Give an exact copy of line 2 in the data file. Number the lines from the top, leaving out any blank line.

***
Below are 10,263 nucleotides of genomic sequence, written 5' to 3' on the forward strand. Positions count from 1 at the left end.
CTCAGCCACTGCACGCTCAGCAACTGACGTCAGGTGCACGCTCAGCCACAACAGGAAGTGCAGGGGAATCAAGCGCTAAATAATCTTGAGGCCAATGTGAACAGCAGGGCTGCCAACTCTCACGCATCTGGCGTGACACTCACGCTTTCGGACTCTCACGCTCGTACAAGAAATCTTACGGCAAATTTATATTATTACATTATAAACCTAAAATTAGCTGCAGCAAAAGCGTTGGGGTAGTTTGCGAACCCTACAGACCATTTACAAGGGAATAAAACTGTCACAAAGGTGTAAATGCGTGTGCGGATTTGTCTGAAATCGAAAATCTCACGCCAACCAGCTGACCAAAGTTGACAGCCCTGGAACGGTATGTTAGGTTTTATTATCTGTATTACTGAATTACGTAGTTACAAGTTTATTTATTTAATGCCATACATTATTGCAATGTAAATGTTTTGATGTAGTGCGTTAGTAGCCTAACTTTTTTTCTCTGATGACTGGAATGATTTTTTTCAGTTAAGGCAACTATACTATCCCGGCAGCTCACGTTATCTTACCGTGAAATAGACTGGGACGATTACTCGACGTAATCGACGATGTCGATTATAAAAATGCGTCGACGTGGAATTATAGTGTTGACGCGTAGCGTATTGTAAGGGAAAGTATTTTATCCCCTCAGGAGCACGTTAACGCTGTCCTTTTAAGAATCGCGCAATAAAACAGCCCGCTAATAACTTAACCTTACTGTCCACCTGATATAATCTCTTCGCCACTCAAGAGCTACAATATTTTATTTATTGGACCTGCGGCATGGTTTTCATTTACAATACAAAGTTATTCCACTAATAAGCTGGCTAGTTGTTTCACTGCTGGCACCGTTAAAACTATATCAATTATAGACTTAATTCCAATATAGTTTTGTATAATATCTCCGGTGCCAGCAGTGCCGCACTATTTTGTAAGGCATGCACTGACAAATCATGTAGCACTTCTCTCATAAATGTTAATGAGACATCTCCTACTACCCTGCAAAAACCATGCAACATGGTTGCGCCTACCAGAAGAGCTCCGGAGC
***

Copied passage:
CTCAGCCACTGCACGCTCAGCAACTGACGTCAGGTGCACGCTCAGCCACAACAGGAAGTGCAGGGGAATCAAGCGCTAAATAATCTTGAGGCCAATGTGAACAGCAGGGCTGCCAACTCTCACGCATCTGGCGTGACACTCACGCTTTCGGACTCTCACGCTCGTACAAGAAATCTTACGGCAAATTTATATTATTACATTATAAACCTAAAATTAGCTGCAGCAAAAGCGTTGGGGTAGTTTGCGAACCCTACAGACCATTTACAAGGGAATAAAACTGTCACAAAGGTGTAAATGCGTGTGCGGATTTGTCTGAAATCGAAAATCTCACGCCAACCAGCTGACCAAAGTTGACAGCCCTGGAACGGTATGTTAGGTTTTATTATCTGTATTACTGAATTACGTAGTTACAAGTTTATTTATTTAATGCCATACATTATTGCAATGTAAATGTTTTGATGTAGTGCGTTAGTAGCCTAACTTTTTTTCTCTGATGACTGGAATGATTTTTTTCAGTTAAGGCAACTATACTATCCCGGCAGCTCACGTTATCTTACCGTGAAATAGACTGGGACGATTACTCGACGTAATCGACGATGTCGATTATAAAAATGCGTCGACGTGGAATTATAGTGTTGACGCGTAGCGTATTGTAAGGGAAAGTATTTTATCCCCTCAGGAGCACGTTAACGCTGTCCTTTTAAGAATCGCGCAATAAAACAGCCCGCTAATAACTTAACCTTACTGTCCACCTGATATAATCTCTTCGCCACTCAAGAGCTACAATATTTTATTTATTGGACCTGCGGCATGGTTTTCATTTACAATACAAAGTTATTCCACTAATAAGCTGGCTAGTTGTTTCACTGCTGGCACCGTTAAAACTATATCAATTATAGACTTAATTCCAATATAGTTTTGTATAATATCTCCGGTGCCAGCAGTGCCGCACTATTTTGTAAGGCATGCACTGACAAATCATGTAGCACTTCTCTCATAAATGTTAATGAGACATCTCCTACTACCCTGCAAAAACCATGCAACATGGTTGCGCCTACCAGAAGAGCTCCGGAGC